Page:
Children’s Hospital Pittsburgh - North American Hospitals Supplement

Liver transplantation: A pathway to cure for paediatric metabolic disorders

An 8-year-old boy from Qatar with propionic acidemia (PA) was transferred in serious condition to Children’s Hospital of Pittsburgh of UPMC in the United States for evaluation and care. A team of specialists determined that his metabolic disease was causing his heart to fail, and liver transplant was identified as a solution. His mother, a viable candidate, stepped forward as a living donor, providing a segment of her liver to be transplanted into her son. Today, the mother’s liver function is fully recovered as her son continues to recuperate. His cardiac condition is significantly improved.

This example illustrates two significant developments with regard to liver transplantation – the ability for liver transplants to be used as a treatment for metabolic disorders, such as PA, and the growing impact of living donor transplants to help resolve critical medical situations in a timely fashion.

Liver transplants have been successfully performed in humans since the 1980s and were initially developed as a therapy for liver diseases that had a high risk of near-term mortality, such as biliary atresia, tumours, or acute liver failure.

Today, however, liver transplantation is finding an expanding role as treatment for a growing number of inborn metabolic diseases. Rather than viewing liver transplants exclusively as a life-saving procedure, it can now be seen as a “life-improving” therapy, providing a new pathway to health by dramatically reducing symptoms of primary disorders and, in some cases, even providing a complete cure. Concurrent with this is the greater reliance on and positive outcomes derived from transplanted liver tissue from living donors.

The use of tissue from living donors, in particular, helps achieve success in multiple ways, including: reduced wait times; more positive outcomes, which may be related to genetic matching from healthy living related donors; and providing an alternative to use of tissue from deceased donors, which are a scarce resource.

Metabolic conditions treated by liver transplant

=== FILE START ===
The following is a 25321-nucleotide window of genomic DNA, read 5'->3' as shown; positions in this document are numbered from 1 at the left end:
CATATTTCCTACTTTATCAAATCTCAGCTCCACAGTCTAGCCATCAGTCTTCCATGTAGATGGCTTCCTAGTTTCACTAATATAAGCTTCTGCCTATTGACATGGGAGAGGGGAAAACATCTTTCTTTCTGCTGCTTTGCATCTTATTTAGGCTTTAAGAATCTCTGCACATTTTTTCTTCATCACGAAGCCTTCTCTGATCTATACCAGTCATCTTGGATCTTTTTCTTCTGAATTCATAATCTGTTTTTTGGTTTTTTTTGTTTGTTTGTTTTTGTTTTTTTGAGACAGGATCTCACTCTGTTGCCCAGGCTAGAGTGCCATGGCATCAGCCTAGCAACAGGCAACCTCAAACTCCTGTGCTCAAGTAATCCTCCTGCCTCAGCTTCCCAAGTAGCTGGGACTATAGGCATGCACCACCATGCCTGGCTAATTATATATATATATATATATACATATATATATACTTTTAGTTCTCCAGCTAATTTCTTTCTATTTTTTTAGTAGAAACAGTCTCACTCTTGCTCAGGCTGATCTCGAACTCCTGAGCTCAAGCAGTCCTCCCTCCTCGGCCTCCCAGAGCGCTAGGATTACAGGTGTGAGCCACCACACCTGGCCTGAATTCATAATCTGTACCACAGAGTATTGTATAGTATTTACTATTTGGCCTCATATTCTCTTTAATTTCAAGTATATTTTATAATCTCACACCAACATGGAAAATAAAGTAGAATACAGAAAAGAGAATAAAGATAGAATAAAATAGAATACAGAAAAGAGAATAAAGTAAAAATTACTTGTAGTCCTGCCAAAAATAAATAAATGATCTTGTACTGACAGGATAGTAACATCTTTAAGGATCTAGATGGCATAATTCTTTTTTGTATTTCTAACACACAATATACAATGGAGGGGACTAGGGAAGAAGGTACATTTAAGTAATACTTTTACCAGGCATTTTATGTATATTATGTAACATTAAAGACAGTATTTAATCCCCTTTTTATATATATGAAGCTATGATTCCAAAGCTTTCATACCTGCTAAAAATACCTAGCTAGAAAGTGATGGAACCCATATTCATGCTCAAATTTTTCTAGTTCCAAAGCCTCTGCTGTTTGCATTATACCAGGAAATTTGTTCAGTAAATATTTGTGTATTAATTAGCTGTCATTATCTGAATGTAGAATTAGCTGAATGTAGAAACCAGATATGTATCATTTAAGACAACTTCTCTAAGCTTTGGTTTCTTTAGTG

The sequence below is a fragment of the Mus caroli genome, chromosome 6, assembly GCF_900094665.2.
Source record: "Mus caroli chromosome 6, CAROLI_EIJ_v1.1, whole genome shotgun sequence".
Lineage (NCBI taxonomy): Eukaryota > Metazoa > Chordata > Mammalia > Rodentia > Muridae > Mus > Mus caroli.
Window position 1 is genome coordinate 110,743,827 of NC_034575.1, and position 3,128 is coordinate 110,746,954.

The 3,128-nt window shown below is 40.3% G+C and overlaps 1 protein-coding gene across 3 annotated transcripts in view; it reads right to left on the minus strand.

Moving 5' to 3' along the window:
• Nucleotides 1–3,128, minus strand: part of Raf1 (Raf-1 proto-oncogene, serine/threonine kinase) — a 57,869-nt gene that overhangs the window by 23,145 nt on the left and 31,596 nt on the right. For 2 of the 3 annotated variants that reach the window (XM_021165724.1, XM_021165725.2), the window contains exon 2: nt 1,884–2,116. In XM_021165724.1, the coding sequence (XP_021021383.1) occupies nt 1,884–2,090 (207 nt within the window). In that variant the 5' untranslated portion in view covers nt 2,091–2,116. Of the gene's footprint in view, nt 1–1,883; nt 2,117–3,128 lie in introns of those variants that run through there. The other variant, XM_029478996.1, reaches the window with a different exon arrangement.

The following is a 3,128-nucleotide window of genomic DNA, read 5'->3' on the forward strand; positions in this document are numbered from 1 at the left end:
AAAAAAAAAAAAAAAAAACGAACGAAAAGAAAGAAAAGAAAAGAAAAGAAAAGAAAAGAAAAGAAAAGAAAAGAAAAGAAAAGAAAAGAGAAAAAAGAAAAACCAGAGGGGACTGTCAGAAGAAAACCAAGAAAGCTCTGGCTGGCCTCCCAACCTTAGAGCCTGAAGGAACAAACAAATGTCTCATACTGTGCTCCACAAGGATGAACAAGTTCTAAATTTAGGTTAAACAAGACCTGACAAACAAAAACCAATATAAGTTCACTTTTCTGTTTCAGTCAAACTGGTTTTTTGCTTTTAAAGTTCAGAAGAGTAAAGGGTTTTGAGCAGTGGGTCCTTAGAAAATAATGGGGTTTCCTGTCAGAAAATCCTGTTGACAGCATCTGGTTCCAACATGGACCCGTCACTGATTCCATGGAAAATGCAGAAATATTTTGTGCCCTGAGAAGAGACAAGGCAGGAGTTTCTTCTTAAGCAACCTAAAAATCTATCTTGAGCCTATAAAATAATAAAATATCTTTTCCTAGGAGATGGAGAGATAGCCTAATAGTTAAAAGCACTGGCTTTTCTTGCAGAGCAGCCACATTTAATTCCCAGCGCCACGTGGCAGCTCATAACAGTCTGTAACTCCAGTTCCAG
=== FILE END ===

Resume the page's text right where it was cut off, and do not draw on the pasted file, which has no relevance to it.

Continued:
Metabolic diseases are generally caused by a defect in a single or multiple genes that are supposed to instruct enzymes to convert one substance into another. Here, liver transplantation can help for disorders that are liver-specific as well as for systemic disorders, where liver replacement can result in sufficient metabolic support to normalize metabolism.

Known examples where liver transplants can provide a therapeutic option include methylmalonic acidemia (MMA), Maple Syrup Urine Disease (MSUD), urea cycle disorders (UCDs), Crigler-Najjar Syndrome, selected mitochondrial disease, alpha-1 antitrypsin disease, as well as PA. Additionally, certain glycogen storage diseases (GSD) and phenylketonuria (PKU) show potential for improvement through liver transplantation.

Many of these conditions can be medically managed, but they can have serious and sometimes fatal consequences if not treated. In some cases, medical management may be done through a very carefully controlled low-protein diet that includes special supplements required for the rest of the patient’s life. Such medical therapy can mean life-limiting compromises for the patient, including vigilant blood monitoring, dietary restrictions, travel limitations, and ongoing concerns that a misstep in therapeutic adherence may have dire health consequences.

With a history of paediatric liver transplants, spanning back to 1981, Children’s Hospital of Pittsburgh of UPMC has conducted more than 320 liver transplants for metabolic disease alone and more than 1,700 paediatric liver transplants in all, more than any other paediatric centre in the United States. Building on its experience with liver transplants for metabolic disorders, Children’s collaborated with the Clinic for Special Children in Strasburg, Pennsylvania, to create the first elective liver transplantation protocol for patients with MSUD in 2004, and has since conducted more than 65 transplants for MSUD patients with 100 percent graft and patient survival rates.

Today as the risks of liver transplant have decreased and post-operative outcomes have improved, the procedure has evolved into an attractive approach for improving life for patients with a growing number of metabolic diseases. The range of disorders suitable for this approach continues to evolve as the medical community, patients, and their families balance traditional medical management versus surgical intervention that may favourably impact their disease. And, while living-donor transplants can help overcome the ongoing demand shortfall for traditional cadaveric organs, their greater role may ultimately be in helping to provide better longterm outcomes for the patients who receive them.


Date of upload: 20th Nov 2016

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